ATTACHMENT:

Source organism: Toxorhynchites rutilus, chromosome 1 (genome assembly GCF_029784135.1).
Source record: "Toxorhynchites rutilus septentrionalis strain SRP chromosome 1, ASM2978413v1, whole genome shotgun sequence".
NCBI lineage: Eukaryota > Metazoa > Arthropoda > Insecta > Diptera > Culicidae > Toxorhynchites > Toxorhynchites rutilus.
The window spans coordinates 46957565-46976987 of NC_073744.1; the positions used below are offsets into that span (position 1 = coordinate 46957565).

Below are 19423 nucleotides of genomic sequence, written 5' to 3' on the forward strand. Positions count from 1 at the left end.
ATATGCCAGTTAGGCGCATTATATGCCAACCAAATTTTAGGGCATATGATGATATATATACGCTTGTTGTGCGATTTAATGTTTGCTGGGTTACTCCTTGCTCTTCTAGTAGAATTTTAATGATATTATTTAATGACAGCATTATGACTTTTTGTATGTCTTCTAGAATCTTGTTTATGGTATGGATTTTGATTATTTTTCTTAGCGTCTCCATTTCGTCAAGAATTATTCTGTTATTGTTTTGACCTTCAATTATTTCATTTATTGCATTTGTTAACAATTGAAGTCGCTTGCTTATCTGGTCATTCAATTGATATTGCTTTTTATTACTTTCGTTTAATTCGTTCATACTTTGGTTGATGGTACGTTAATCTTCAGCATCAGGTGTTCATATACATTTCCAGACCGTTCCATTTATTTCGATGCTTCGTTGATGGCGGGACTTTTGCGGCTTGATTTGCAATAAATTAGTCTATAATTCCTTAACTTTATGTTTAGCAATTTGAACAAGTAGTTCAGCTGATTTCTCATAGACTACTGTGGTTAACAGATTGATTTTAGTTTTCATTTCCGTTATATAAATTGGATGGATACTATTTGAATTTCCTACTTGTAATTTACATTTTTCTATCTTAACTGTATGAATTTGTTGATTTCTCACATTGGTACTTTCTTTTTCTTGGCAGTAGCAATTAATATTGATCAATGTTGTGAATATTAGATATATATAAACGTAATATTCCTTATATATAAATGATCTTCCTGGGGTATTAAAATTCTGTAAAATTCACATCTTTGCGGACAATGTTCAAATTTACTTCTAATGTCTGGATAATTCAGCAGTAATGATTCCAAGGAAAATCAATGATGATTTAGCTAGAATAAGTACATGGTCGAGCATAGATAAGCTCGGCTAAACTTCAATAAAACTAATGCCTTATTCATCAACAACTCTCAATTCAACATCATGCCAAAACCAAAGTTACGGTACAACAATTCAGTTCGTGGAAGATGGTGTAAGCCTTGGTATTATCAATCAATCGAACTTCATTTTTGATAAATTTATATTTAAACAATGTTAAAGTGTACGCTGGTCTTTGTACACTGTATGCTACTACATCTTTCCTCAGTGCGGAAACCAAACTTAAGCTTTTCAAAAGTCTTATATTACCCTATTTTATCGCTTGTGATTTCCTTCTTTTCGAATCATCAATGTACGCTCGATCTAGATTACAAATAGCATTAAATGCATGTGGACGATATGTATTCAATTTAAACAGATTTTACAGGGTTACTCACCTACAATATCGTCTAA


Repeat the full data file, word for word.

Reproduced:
Source organism: Toxorhynchites rutilus, chromosome 1 (genome assembly GCF_029784135.1).
Source record: "Toxorhynchites rutilus septentrionalis strain SRP chromosome 1, ASM2978413v1, whole genome shotgun sequence".
NCBI lineage: Eukaryota > Metazoa > Arthropoda > Insecta > Diptera > Culicidae > Toxorhynchites > Toxorhynchites rutilus.
The window spans coordinates 46957565-46976987 of NC_073744.1; the positions used below are offsets into that span (position 1 = coordinate 46957565).

Below are 19423 nucleotides of genomic sequence, written 5' to 3' on the forward strand. Positions count from 1 at the left end.
ATATGCCAGTTAGGCGCATTATATGCCAACCAAATTTTAGGGCATATGATGATATATATACGCTTGTTGTGCGATTTAATGTTTGCTGGGTTACTCCTTGCTCTTCTAGTAGAATTTTAATGATATTATTTAATGACAGCATTATGACTTTTTGTATGTCTTCTAGAATCTTGTTTATGGTATGGATTTTGATTATTTTTCTTAGCGTCTCCATTTCGTCAAGAATTATTCTGTTATTGTTTTGACCTTCAATTATTTCATTTATTGCATTTGTTAACAATTGAAGTCGCTTGCTTATCTGGTCATTCAATTGATATTGCTTTTTATTACTTTCGTTTAATTCGTTCATACTTTGGTTGATGGTACGTTAATCTTCAGCATCAGGTGTTCATATACATTTCCAGACCGTTCCATTTATTTCGATGCTTCGTTGATGGCGGGACTTTTGCGGCTTGATTTGCAATAAATTAGTCTATAATTCCTTAACTTTATGTTTAGCAATTTGAACAAGTAGTTCAGCTGATTTCTCATAGACTACTGTGGTTAACAGATTGATTTTAGTTTTCATTTCCGTTATATAAATTGGATGGATACTATTTGAATTTCCTACTTGTAATTTACATTTTTCTATCTTAACTGTATGAATTTGTTGATTTCTCACATTGGTACTTTCTTTTTCTTGGCAGTAGCAATTAATATTGATCAATGTTGTGAATATTAGATATATATAAACGTAATATTCCTTATATATAAATGATCTTCCTGGGGTATTAAAATTCTGTAAAATTCACATCTTTGCGGACAATGTTCAAATTTACTTCTAATGTCTGGATAATTCAGCAGTAATGATTCCAAGGAAAATCAATGATGATTTAGCTAGAATAAGTACATGGTCGAGCATAGATAAGCTCGGCTAAACTTCAATAAAACTAATGCCTTATTCATCAACAACTCTCAATTCAACATCATGCCAAAACCAAAGTTACGGTACAACAATTCAGTTCGTGGAAGATGGTGTAAGCCTTGGTATTATCAATCAATCGAACTTCATTTTTGATAAATTTATATTTAAACAATGTTAAAGTGTACGCTGGTCTTTGTACACTGTATGCTACTACATCTTTCCTCAGTGCGGAAACCAAACTTAAGCTTTTCAAAAGTCTTATATTACCCTATTTTATCGCTTGTGATTTCCTTCTTTTCGAATCATCAATGTACGCTCGATCTAGATTACAAATAGCATTAAATGCATGTGGACGATATGTATTCAATTTAAACAGATTTTACAGGGTTACTCACCTACAATATCGTCTAA